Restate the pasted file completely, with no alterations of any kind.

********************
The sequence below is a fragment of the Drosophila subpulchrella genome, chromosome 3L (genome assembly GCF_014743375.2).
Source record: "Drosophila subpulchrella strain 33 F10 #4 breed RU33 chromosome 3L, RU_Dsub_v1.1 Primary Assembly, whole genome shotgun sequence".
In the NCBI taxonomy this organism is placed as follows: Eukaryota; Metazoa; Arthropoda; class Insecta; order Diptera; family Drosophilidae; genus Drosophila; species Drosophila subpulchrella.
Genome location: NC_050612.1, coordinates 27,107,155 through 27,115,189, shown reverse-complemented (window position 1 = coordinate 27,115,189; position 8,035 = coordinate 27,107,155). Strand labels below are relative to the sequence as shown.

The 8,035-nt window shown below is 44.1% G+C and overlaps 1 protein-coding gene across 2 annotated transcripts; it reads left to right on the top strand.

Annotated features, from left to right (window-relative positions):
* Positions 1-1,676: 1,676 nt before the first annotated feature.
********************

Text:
The sequence below is a fragment of the Drosophila subpulchrella genome, chromosome 3L (genome assembly GCF_014743375.2).
Source record: "Drosophila subpulchrella strain 33 F10 #4 breed RU33 chromosome 3L, RU_Dsub_v1.1 Primary Assembly, whole genome shotgun sequence".
In the NCBI taxonomy this organism is placed as follows: Eukaryota; Metazoa; Arthropoda; class Insecta; order Diptera; family Drosophilidae; genus Drosophila; species Drosophila subpulchrella.
Genome location: NC_050612.1, coordinates 27,107,155 through 27,115,189, shown reverse-complemented (window position 1 = coordinate 27,115,189; position 8,035 = coordinate 27,107,155). Strand labels below are relative to the sequence as shown.

The 8,035-nt window shown below is 44.1% G+C and overlaps 1 protein-coding gene across 2 annotated transcripts; it reads left to right on the top strand.

Annotated features, from left to right (window-relative positions):
* Positions 1-1,676: 1,676 nt before the first annotated feature.